On Sovereignty (XV)

Let us confine ourselves to our own country, and let us briefly review its history

«Dido builds Carthage», by J. M. W. Turner

***La versión original en español del artículo se puede encontrar en este enlace. La traducción al inglés la ha realizado uno de los miembros del Círculo Camino Real de Tejas con la supervisión de los traductores del Gremio San Jerónimo***

We reproduce the fifteenth issue of the series on sovereignty from the newspaper archives of LA ESPERANZA, originally published in the issue of March 24, 1855. In it, our newspaper debates against some of the challenges received and reaffirms its conclusions.***

Although El Faro Nacional has not directly challenged any of the propositions that we have defended: when dealing with this matter, it published in its December 19 issue an article in which it upholds a doctrine contrary to that which we had defended in ours on the 13th and 16th of the same month. For this reason, we will address it here and refute it amicably, though with the brevity required by writings of this kind.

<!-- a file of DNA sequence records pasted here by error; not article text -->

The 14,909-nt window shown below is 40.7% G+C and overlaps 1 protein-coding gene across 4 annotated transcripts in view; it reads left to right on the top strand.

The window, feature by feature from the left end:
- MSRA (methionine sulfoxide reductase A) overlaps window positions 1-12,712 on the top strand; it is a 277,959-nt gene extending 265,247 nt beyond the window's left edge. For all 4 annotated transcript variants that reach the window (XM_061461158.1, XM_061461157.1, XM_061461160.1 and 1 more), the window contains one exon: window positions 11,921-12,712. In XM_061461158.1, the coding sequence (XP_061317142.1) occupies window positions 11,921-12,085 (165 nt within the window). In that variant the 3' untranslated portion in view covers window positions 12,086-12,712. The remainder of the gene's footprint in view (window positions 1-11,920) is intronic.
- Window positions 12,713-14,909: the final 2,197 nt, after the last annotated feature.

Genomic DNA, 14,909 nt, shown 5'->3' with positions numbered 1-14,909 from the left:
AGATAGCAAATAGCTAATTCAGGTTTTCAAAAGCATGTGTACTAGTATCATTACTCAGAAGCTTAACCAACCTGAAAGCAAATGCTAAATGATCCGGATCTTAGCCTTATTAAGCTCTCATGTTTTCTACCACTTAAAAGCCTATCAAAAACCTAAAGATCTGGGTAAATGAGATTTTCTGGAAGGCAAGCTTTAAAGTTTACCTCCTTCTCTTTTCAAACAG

Our esteemed colleague said, «that the sovereignty of nations may be considered either as a historical fact or as a political right; that, under the first aspect, it is undoubtedly true that, when nations have exercised their power, they have varied at will the social and material conditions of their existence. This fact is so obvious and eloquent in the history of the human race that it does not deserve to be demonstrated by examples. That national sovereignty is also a right, since reason, justice, morality, and even religion itself establish the doctrine that authority must be useful and beneficial to the people. That from this maxim it logically follows that governments, in the exercise of social authority, must conform themselves to the needs and customs of nations in all that is lawful and honest. That if governments are to exist for the service and benefit of the people, and not vice versa, it is evident that the people have an incontestable right to determine the rules and conditions under which they shall be governed, so as to accomplish that end which from the beginning has prevailed over the establishment of social authority, namely, the welfare of the greatest number. That to reject these doctrines, and to give another origin to sovereignty, it would be necessary to establish the false and anti-religious principle that there are two castes of men in society: the one destined to command by the privilege of nature, and the other destined to blind and servile obedience; a theory which cannot be admitted by anyone who has studied history and the nature of man, and has delved somewhat deeply into philosophy. And that, therefore, there can be no reasonable doubt as to the right of peoples to draw up, in the manner most just and convenient to their interests, the foundations of civil power.»